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Canaima National Park

The fauna is varied, highlighting bear anteater, the jaguar, giant Otter, Fox and howler monkeys; among birds, the Harpy Eagle, Falcon palomero, dwarf macaw and the Hummingbird. Park have found traces of a significant pre-Hispanic indigenous village; Today, they live in this territory communities of the Pemon indigenous with subgroups of kamaracotos, taurepan, arekuna. Its territory was recognized in the 18th century by the Catalan Capuchin missionaries. Plant areas are represented by tropical moist forests. Depending on the degree of humidity forest can be premontane, montane and fluvial montano.

The number of plant species that exist in the area is very high, especially rare species of orchids and bromeliads. Five species of mammals are endangered: the bear palmero, the giant armadillo, the Amazonian giant Otter, jaguar and ocelot; and among other species are: agouti, PACA, Fox and various species of monkeys may be noted as Wikipedia reminds us, in 1994 Canaima National Park was named world heritage by UNESCO, for being a natural reserve which has special and unique in the world, the Tepuis, abrupt reliefs which are species of plateaus of millions of years oldwith vertical walls and almost flat tops. Best-known tepuys are mount Roraima, the high and easy to scale the entire Park, and the Auyan-tepui, the most visited, because this is the cataract or waterfall high in the world, the Angel Falls. It is said that the Tepuis are sandstone rocks and dating from the period in which America and Africa formed a supercontinent. This type of relief is known commonly as Guayana. The Park is home to the indigenous Pemon.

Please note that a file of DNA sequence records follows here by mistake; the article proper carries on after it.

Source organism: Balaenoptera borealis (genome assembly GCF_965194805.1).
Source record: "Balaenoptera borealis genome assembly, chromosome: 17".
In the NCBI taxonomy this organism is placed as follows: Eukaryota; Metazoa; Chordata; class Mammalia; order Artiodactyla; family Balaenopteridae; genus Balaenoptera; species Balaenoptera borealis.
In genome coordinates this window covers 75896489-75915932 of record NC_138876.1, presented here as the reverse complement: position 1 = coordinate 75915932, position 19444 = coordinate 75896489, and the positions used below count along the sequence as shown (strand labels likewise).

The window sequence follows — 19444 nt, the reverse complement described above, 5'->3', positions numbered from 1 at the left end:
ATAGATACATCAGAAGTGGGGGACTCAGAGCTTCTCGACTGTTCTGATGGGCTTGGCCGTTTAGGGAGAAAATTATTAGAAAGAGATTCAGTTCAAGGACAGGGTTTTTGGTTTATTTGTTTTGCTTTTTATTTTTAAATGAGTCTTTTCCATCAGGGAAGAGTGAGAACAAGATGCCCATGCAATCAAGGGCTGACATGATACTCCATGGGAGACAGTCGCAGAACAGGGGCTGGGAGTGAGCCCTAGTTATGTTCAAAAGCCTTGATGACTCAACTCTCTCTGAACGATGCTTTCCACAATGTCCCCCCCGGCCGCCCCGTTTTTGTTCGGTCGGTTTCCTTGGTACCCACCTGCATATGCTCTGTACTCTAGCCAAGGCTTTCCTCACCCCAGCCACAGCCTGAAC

They have a relationship with the Tepuis, and believe that they are the home of the intimate Mawari. The Park is in a distant civilization site. It has few roads which connect to other nearby cities, such as Ciudad Guayana. The most common transport to traverse it is through canoes.